Hi everyone!! It’s been another amazing day here in SoCal, and I am very aware that as the days and weeks slip by that I am busy being here, and not writing as much as I had planned; but ‘being’ just seems to be my priority, and there’s been a lot of ‘being’ to be! Today though was an especially awesome day, and one I want to commit to memory through written word, a reminder to read again when I need to remember how awesome it felt to face a fear, and how much I loved my first surf lesson!
I love the ocean, if you didn’t know this already, ‘welcome’ you must be new here! I dream about it when I’m at home in London, and feel most at home on a beach than anywhere else, and although I can swim I’m not terribly confident in the water. In Greece, where I have spent many happy times, I swim in crystal clear waters that are often have a pond like surface; here in Socal I could watch the waves gracefully arc and fall for hours, but have never ventured out to greet them, until today that is. Today I took my very first surf lesson, and pushed through my fears and self-imposed limitations as I swallowed my pride, and a more than a mouthful or two of salty water, to attempt something I’ve been telling myself for years that I would have tried if I was younger. Well I’m never going to be younger again than I am at present; but my courage found a friend in a patient and kind teacher, and it seemed like an adventure with my name emblazoned on it.
Growing up inland, I never really learnt to swim proficiently, it was only in my late 20’s that I learnt to breathe as I swam the length of the pool, albeit with my head out of water like a swan. Then in my thirties, after being seduced by the Greek sea, I took a single lesson to acquire a better technique (with the help of goggles), and can swim a reasonably acceptable breast-stroke back and forth across my favourite bays, watching the fish that glide beneath me. This gave me a taste of a calm, serene world that I fell in love with, an escape from the ridiculous chatter that pollutes my brain and a way to reconnect on a deeper level. However as my travels took me to shores of ferocious oceans (Bali, Australia, and California), my love of the deep remained in the form of a spectator, as I watched and admired the surfers from afar, enchanted as they played so elegantly amongst such unharnessed power.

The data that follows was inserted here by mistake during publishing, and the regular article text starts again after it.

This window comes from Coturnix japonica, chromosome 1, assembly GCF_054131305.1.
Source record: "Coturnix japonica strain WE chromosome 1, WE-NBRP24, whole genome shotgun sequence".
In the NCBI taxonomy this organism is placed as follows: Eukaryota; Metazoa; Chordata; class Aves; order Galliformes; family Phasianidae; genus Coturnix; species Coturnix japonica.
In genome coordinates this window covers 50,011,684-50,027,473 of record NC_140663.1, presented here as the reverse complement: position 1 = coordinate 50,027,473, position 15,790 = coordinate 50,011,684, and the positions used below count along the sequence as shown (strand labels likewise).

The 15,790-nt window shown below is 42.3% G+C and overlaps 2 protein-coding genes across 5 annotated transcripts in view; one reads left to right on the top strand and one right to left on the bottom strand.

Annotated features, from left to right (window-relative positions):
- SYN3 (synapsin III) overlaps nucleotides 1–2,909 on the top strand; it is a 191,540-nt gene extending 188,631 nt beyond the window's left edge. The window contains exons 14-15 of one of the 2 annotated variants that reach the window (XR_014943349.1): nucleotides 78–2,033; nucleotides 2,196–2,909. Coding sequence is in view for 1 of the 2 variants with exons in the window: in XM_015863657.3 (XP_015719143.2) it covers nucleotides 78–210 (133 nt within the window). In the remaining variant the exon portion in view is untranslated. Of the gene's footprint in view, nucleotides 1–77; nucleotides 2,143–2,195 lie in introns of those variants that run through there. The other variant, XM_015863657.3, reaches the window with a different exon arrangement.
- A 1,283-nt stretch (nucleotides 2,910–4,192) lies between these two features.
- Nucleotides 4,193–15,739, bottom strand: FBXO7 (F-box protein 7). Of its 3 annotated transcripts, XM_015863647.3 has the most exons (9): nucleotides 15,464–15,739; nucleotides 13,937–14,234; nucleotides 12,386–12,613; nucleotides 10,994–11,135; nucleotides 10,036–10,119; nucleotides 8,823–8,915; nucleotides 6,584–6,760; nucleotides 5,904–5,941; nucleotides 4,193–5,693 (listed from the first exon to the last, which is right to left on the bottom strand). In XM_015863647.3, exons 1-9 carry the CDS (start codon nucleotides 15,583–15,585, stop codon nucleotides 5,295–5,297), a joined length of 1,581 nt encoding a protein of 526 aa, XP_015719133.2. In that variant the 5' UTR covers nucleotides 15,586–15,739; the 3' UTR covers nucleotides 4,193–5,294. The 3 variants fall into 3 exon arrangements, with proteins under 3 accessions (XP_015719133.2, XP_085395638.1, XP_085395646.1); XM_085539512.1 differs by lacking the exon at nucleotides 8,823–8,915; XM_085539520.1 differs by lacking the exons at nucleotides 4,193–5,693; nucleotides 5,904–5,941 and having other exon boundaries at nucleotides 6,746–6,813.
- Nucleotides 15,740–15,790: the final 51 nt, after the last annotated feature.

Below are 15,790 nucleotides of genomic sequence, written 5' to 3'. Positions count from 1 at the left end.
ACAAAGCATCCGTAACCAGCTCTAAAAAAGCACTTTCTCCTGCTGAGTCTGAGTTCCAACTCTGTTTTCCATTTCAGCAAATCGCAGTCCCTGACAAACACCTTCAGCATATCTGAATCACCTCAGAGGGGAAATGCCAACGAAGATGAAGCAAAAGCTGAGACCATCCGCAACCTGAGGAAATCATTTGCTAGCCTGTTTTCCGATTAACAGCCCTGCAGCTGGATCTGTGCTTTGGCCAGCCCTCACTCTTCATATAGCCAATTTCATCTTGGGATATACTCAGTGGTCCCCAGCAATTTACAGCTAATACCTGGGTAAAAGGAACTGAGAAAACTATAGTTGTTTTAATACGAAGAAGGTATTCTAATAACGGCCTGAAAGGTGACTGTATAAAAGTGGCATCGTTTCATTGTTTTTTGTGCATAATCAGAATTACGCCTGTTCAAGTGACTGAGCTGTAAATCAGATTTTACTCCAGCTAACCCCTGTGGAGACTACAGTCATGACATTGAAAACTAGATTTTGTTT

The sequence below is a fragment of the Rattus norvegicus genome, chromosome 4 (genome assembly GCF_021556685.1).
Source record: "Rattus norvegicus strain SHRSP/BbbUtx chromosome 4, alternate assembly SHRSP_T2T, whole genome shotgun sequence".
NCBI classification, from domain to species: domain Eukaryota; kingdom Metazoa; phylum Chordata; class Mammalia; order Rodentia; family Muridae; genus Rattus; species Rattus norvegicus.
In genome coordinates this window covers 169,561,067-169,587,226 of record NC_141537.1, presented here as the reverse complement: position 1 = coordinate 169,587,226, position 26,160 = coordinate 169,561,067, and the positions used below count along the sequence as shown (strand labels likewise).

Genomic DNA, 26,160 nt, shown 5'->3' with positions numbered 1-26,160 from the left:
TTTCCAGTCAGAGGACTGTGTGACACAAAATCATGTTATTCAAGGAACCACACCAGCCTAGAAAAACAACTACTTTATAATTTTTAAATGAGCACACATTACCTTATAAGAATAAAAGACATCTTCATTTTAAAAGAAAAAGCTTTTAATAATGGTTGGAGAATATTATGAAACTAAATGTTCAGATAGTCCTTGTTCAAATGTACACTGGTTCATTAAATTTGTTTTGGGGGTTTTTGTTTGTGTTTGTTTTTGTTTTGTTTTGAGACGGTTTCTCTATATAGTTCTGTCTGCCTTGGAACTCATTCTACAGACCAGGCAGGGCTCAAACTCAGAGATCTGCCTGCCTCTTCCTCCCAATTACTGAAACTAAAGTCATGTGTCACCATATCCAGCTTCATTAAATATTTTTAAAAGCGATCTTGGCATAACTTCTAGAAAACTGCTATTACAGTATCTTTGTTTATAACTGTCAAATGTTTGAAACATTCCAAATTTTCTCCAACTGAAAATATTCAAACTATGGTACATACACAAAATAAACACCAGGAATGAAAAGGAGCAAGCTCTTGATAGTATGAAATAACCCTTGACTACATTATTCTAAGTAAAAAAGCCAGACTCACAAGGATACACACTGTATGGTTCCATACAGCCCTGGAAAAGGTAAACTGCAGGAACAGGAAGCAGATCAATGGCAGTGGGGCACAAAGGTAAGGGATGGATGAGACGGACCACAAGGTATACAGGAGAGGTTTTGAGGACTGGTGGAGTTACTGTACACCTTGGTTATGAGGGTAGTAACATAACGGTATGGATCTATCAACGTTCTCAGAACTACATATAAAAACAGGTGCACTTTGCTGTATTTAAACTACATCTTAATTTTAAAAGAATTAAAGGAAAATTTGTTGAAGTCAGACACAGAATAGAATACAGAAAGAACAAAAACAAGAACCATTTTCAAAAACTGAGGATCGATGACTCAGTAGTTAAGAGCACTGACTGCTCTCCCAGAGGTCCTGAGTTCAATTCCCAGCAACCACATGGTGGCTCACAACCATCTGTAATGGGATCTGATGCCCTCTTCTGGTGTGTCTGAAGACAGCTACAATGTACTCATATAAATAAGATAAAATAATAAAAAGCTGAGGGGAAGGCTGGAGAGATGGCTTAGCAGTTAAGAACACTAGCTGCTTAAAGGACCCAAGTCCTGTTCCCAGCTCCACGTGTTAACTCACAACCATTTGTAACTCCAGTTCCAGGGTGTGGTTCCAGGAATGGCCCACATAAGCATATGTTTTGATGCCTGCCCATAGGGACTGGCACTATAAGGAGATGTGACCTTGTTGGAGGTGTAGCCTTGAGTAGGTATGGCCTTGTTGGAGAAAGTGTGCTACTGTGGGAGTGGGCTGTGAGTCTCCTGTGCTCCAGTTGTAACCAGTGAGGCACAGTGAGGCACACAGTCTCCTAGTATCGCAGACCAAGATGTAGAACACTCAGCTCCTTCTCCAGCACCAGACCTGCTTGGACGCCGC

I really never thought I’d be brave enough, or that I could be fit or agile enough, or indeed any kind of enough to put my life out there, leashed to a board, an inanimate object amongst the frighteningly fierce forces of the deep and daunting depths of the ocean. I’ve read too many Tim Winton novels and seen too many surf movies (Point Break, Lords of Dogtown et al.) where the dangers have been spelt out explicitly to enhance the drama; and I’ve met strong (sometimes cute) men in Bali, propping up bars with their ‘survivor’ stories, scars and injuries. However, there is something enticing about the sport; the freedom and oneness with the ocean, not to mention the ‘aloha’ culture and the tanned lithe bodies, and as I’ve been watching the waves here in Laguna the temptation has been calling, quietly yet persistently.
So when I met L a surfer-girl from Hawaii as I sat with coffee at ‘Brooks’ one morning, I was instantly charmed by her courage and dedication to a sport that steals her from her husband for hours daily. He surfs too, and shapes boards for a living, but his love of the waves cannot compete with his wife’s dedication, her escape and coping mechanism for any stress she’s encountered. Chatting one day, L’s husband asked if I’d give her a nutrition consultation, and since I cannot take payment (without a US work permit) she suggested a surf lesson in return. It was a pleasure to share my knowledge and understanding, not to mention my passion of healthy eating, yet part of me was unsure about accepting the lesson. However, L has a very understanding and patient character, someone I could trust, and hence it was an opportunity I couldn’t pass up.